Prince Albert II of Monaco: “We have 139 nationalities living on two km2”

Take a stroll through the streets of Monaco and the tiny principality of only two square kilometers seems packed.

Traffic – a constant gripe among locals – has almost come to a standstill, with roads closed for the Grand Prix. There’s barely room to be seen among the apartment buildings that rise from the coast to the French border in the hills – yet the din of construction sites is an audible reminder of Monaco’s urgent need to put updating its mostly 1960s housing stock and building new homes for a growing population.

Prince Albert II of Monaco stands in the gardens of his palace, gazing at sweeping views of the country he ruled for 17 years since the death of his father, Prince Rainier III. As he prepares to welcome around 20 world heads of state for the main event of Formula 1, he tells me about the challenges facing Monaco.

Famously described by Somerset Maugham as a “sunny place for sleazy people”, Monaco has a reputation as a tax haven for absentee billionaires and a playground for the super-rich for bling. Albert’s mission has always been to change perceptions, he says. “I’ve been trying to make Monaco more attractive since I took over from my father. I cannot accept that Monaco is on a black or gray list,” he says in his soft voice with an American accent, a legacy of his university years spent in Massachusetts.

Prince Albert II of Monaco: “I have been trying to make Monaco more attractive since I took over from my father” © Gaetan LUCI Palais Princier

Monaco was removed from the OECD’s “grey list” of uncooperative tax havens in 2009. And in 2016, Prince Albert signed a tax transparency agreement with the EU, agreeing to exchange account information banking for residents from 2018. plan with the financial department. Any financial institution must comply with these rules and regulations. It took time, of course,” he says.

Monaco still flies under the radar in some areas; the country does not appear, for example, in Transparency International’s annual Corruption Perceptions Index, the results of which are based on 13 independent global data sources. This “does not mean that there is no corruption, only that there is not enough data available to accurately measure levels of corruption,” says Shubham Kaushik of Transparency International.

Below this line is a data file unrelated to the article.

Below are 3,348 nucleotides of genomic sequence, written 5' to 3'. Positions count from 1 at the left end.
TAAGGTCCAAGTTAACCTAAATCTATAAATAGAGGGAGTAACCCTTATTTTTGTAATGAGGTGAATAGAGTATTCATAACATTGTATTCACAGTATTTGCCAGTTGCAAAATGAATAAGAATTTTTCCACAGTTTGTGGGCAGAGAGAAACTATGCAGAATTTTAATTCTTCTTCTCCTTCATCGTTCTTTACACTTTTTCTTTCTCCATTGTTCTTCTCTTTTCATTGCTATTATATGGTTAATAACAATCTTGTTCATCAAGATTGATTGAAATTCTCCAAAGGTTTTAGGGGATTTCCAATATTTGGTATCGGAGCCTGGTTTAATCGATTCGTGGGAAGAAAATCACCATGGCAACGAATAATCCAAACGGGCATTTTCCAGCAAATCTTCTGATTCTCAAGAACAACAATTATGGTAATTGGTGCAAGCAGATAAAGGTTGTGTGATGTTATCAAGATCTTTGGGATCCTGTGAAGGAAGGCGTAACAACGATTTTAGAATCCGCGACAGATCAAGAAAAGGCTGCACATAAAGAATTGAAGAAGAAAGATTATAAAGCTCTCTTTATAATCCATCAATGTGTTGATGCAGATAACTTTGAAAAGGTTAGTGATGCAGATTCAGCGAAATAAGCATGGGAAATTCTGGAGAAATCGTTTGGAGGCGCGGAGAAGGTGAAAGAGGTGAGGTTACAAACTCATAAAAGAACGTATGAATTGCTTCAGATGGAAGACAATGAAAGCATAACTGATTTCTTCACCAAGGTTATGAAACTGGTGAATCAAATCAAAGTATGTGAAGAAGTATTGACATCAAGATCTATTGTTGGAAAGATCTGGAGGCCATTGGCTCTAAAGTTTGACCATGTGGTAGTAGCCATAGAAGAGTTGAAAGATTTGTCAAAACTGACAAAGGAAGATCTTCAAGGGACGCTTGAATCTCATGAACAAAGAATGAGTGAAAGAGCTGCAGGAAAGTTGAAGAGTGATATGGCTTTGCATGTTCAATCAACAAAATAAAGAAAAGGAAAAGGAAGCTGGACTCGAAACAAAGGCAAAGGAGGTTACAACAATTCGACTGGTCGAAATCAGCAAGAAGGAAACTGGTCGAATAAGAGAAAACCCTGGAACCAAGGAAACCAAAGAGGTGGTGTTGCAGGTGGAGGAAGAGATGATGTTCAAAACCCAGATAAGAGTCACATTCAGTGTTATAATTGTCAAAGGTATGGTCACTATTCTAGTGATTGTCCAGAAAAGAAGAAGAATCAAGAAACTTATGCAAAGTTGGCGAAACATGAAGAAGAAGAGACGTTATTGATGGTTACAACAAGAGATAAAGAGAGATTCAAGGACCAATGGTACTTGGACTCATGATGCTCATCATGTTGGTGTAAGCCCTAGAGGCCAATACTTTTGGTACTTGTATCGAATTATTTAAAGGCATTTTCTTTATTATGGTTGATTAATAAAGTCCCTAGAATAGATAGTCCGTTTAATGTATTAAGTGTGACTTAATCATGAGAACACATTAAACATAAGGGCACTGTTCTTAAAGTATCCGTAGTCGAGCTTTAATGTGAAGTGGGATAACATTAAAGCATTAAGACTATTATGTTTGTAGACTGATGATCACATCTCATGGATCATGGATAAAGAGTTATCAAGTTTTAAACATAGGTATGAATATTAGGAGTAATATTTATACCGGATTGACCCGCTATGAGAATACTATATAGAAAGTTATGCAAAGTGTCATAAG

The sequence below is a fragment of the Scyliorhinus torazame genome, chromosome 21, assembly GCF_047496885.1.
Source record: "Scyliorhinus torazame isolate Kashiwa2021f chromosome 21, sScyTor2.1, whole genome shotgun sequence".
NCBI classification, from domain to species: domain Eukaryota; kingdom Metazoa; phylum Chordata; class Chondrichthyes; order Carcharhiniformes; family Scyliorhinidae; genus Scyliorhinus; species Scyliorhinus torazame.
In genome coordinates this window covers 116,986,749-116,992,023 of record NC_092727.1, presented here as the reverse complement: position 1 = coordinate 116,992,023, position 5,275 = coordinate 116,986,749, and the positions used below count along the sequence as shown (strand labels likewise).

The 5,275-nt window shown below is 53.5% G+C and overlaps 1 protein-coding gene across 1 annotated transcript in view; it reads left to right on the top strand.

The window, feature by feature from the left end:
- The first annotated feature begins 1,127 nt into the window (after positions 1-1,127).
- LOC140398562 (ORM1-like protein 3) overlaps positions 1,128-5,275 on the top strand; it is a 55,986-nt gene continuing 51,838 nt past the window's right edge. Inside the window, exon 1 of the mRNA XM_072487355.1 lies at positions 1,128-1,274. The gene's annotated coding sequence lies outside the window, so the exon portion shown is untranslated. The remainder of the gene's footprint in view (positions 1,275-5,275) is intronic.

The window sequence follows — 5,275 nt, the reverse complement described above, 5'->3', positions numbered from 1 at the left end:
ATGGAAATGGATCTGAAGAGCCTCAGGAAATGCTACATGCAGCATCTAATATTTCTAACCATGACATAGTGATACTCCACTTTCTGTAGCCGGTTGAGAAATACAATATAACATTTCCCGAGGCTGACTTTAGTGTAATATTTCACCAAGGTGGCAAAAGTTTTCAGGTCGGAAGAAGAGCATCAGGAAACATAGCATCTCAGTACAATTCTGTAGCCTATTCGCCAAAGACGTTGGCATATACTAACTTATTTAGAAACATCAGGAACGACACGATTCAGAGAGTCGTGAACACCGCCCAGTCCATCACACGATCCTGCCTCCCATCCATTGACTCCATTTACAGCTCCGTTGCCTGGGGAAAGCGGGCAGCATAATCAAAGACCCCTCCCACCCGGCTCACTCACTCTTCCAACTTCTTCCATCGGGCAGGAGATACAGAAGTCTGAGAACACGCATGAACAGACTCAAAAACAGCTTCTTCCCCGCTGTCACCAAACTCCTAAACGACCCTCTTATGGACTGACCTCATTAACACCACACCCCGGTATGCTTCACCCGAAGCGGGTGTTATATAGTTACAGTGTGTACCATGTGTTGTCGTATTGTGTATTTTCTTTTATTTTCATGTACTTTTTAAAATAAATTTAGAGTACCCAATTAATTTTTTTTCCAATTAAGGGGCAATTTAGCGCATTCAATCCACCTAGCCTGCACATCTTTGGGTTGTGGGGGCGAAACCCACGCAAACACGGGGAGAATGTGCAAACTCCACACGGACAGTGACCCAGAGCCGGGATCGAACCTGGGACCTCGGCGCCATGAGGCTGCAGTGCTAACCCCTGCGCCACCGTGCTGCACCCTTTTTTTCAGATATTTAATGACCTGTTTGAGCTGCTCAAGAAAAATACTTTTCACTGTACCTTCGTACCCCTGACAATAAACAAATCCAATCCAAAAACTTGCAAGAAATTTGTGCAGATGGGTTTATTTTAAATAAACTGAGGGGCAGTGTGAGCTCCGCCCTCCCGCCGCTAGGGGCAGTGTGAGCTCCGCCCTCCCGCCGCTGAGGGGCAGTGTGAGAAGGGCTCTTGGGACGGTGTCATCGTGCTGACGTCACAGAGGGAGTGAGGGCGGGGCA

However, since the start of the war in Ukraine – which Prince Albert publicly condemned at the end of February – part of Monaco’s Russian population has been under the spotlight. Of the 749 Russian residents of Monaco, the prince claims that “only a handful” are on the list of oligarchs subject to sanctions, “and of course they were dealt with immediately”, he adds. “Those who had bank accounts here, they were frozen. »

He mentions a Russian yacht owner who left Monaco. He won’t specify names, but the only reported case is retail billionaire Sergei Galitsky, whose name is not on the EU sanction list but whose $250 million superyacht Quantum Blue was temporarily seized in Monaco’s Port Hercule in March and later seen heading up the Suez Canal.

Carlos Sainz (55) driving the Ferrari and Max Verstappen (1) driving the Honda Oracle Red Bull Racing RB18 during the Monaco F1 Grand Prix

The Monaco F1 Grand Prix on May 29 © Hollandse Hoogte/Shutterstock

“The only other [Russian who has left] is Mr. Usmanov, who comes in the summer. His yacht was seized in Germany. His helicopters were also seized,” the prince said, referring to Alisher Usmanov, owner of the world’s largest yacht, Dilbar, which includes two helipads.